The following articles have been recommended for further reading in the field of cancer immunotherapy by JITC’s Immunotherapy Biomarkers Section Deputy Editor, Kurt A. Schalper, MD, PhD.
“IRF4 instructs effector Treg differentiation and immune suppression in human cancer” by Giorgia Alvisi et al
Intratumoral enrichment and activity of regulatory CD4+ T cells (Tregs) dampen anti-cancer immune responses, possibly limiting the efficacy of immunotherapies. To gain insight into the molecular mechanisms behind increased Treg activity in the tumor microenvironment, Giorgia Alvisi and colleagues used a 27-parameter polychromatic flow cytometry panel to profile T cells from tumors, adjacent cancer-free tissues and peripheral blood in a cohort of 53 treatment-naïve non-small cell lung cancer patients. Compared to other body sites, CD25+Foxp3+ Tregs from tumors were enriched for expression of the transcription factor IRF4. Using cell-surface markers CCR8 and ICOS as a surrogate for IRF4 expression, tumor-derived Tregs were sorted and characterized by RNAseq. Transcriptional signatures for CCR8-ICOS- (i.e. IRF4-) Tregs were characterized by Wnt/beta-catenin and TGF-beta signaling, indicative of quiescence, whereas CCR8+ICO+ (i.e. IRF4+) Tregs displayed a profile characteristic of enhanced metabolic activity and mTORC-1 signaling. Pearson correlation analysis revealed an association between abundant CCR8+ICO+ intratumoral Tregs and higher proportions of CD8+ T cells with features of exhaustion (expressing PD1, TIM3 and TIGIT). T cell-specific deletion of Irf4 significantly slowed tumor growth in mouse models of immunoresponsive colorectal cancer (M38). In human patients, higher ratios of CCR8+ICOS+ Tregs/CD8+ T cells was associated with worse disease-free survival and overall survival for both lung adenocarcinoma and hepatocellular carcinoma.
“CD36-mediated metabolic adaptation supports regulatory T cell survival and function in tumors” by Haiping Wang et al.
Seeking a target for tumor-specific depletion of regulatory T cells (Tregs) in order to alleviate immunosuppression without causing severe autoimmunity, Haiping Wang et al. characterized metabolic activity and surface marker expression in tumor-derived Tregs as well as peripheral lymphocytes from human breast cancer, lung cancer and melanoma patients as well as two mouse models. Across systems, the fatty acid and oxidized low-density lipoprotein scavenger receptor CD36 emerged as highly expressed specifically in tumor-associated Tregs. Specific deletion of CD36 in Tregs in mouse models of melanoma did not cause any sever systemic inflammatory disorders but did lead to significantly reduced lipid uptake in intratumoral (but not splenic) Tregs, which was accompanied by delayed disease progression and increased frequency of CD8+ tumor-infiltrating lymphocytes, compared to controls. Mitochondrial membrane potential was significantly reduced and profound survival defects in response to lactic acid were observed in CD36-deficient intratumoral Tregs. Genetic ablation of PPAR-beta (a nuclear hormone receptor that responds to lipid signals) in Tregs recapitulated a CD36-definicent phenotype, whereas PPAR-beta agonist treatment rescued tumor growth in mice lacking CD36. Importantly, anti-CD36 monoclonal antibody treatment reduced tumor growth and was additive for the anti-tumor effects of PD-1 blockade in two mouse models of melanoma. The study uncovers a potentially targetable metabolic pathway that contributes to immunosuppression by Tregs in the tumor microenvironment.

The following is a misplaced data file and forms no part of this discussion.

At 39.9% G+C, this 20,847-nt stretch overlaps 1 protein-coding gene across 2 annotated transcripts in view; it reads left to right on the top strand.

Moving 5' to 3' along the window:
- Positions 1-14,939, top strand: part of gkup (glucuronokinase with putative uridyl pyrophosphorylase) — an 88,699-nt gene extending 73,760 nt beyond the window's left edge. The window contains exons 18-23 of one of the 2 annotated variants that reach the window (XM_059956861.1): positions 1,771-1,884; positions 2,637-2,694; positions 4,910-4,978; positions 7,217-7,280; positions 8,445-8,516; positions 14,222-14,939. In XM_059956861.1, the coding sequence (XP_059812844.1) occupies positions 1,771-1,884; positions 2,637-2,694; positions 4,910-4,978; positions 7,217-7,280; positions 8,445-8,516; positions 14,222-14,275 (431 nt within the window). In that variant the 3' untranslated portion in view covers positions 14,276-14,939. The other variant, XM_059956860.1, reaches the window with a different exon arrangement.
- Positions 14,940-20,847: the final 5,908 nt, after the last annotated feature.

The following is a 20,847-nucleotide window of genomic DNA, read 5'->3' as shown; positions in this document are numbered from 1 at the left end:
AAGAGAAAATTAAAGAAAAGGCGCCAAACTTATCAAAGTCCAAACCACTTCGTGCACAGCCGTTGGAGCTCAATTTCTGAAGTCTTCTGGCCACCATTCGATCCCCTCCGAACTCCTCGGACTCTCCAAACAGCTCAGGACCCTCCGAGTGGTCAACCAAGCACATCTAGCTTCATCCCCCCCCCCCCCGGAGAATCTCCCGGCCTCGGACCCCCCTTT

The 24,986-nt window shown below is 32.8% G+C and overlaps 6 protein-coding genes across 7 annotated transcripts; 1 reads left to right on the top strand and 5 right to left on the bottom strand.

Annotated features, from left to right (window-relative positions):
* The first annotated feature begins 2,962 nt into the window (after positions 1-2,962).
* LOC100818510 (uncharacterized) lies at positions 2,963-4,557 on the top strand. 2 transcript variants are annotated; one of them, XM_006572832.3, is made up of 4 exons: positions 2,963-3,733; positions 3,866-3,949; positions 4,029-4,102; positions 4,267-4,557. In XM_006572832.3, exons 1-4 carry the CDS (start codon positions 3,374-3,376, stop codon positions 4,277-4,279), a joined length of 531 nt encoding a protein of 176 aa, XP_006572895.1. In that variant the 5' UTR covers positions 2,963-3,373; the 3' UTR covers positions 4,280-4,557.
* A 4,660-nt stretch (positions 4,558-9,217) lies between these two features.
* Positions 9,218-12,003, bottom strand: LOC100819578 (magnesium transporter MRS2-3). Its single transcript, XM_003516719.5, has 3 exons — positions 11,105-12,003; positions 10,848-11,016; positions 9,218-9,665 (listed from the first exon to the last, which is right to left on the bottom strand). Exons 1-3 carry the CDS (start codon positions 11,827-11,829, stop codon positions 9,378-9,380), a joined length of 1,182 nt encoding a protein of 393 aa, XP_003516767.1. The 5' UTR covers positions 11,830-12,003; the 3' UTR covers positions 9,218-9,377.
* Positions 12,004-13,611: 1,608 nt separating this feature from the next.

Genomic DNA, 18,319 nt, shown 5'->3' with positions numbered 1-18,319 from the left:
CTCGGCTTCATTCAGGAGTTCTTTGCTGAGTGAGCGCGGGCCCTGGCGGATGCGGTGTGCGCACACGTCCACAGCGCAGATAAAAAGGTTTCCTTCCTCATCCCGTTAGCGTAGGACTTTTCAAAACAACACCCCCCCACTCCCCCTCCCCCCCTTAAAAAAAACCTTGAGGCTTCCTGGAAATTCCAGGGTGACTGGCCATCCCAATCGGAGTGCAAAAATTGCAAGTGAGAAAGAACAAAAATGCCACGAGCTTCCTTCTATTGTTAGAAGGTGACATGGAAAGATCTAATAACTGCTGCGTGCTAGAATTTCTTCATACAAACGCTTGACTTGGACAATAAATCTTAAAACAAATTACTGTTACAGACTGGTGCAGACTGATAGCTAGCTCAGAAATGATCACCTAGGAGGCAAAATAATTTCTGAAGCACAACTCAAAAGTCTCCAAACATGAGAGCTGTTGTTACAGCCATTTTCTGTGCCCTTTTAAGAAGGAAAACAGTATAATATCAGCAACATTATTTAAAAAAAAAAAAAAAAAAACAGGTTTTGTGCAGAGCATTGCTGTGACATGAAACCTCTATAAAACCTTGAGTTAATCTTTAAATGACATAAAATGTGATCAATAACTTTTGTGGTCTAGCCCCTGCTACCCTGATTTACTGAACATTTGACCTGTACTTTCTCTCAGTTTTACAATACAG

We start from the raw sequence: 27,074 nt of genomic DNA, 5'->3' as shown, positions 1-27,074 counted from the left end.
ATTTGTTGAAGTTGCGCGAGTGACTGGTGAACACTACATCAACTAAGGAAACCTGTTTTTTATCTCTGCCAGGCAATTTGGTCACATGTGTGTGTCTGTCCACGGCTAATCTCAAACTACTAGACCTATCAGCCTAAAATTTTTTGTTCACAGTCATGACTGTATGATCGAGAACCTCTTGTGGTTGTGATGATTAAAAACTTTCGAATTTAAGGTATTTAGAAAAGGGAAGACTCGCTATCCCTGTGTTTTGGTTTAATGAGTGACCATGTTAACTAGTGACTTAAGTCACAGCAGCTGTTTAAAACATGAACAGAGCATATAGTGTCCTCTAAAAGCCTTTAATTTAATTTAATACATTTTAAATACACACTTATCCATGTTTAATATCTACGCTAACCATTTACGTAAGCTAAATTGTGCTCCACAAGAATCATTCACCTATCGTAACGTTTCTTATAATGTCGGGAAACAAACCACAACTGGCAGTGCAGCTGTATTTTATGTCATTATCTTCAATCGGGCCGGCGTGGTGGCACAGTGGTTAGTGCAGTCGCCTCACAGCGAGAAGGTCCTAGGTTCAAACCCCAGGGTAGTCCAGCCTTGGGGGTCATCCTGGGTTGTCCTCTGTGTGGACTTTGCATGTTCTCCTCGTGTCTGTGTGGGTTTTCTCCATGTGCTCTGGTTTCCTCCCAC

“Regulatory T cell depletion alters the tumor microenvironment and accelerates pancreatic carcinogenesis” by Yaqing Zhang et al.
Unexpectedly, given the well-established role played by regulatory T cells (Tregs) in establishing an immunosuppressive tumor microenvironment, Yaqing Zhang and collegues observed accelerated tumor progression after depletion of Tregs in mouse models of spontaneous Kras-driven pancreatic cancer. Notably, Treg depletion failed to elicit a productive anti-tumor response at early or late-stage disease in spontaneous models, whereas depletion was associated with attenuated tumor growth and an increase in cytotoxic CD8+ T cell markers in mice transplanted with syngenic pancreatic cancer cell lines. Regardless of the tumor model, precancerous lesions in Treg-depleted mice displayed identical total numbers of fibroblasts as those in control animals, yet reduced smooth muscle actin staining in the fibrotic microenvironment was observed in animals lacking Tregs. Depletion of T regs in mice with spontaneous pancreatic cancer was associated with a consistent increase in myeloid cells with an immunosuppressive phenotype, including upregulated expression of arginase and programmed death-ligand 1. Flow-sorted epithelial cells and fibroblasts isolated from tumor-bearing pancreata after Treg depletion displayed increased expression of several C-C motif chemokine ligands by RNAseq, and treatment with a commercial CCR1 inhibitor delayed carcinogenesis in the models. The results reveal a complex cross-talk in the pancreas giving rise to compensatory immunosuppression mechanisms that involve multiple cell lineages.
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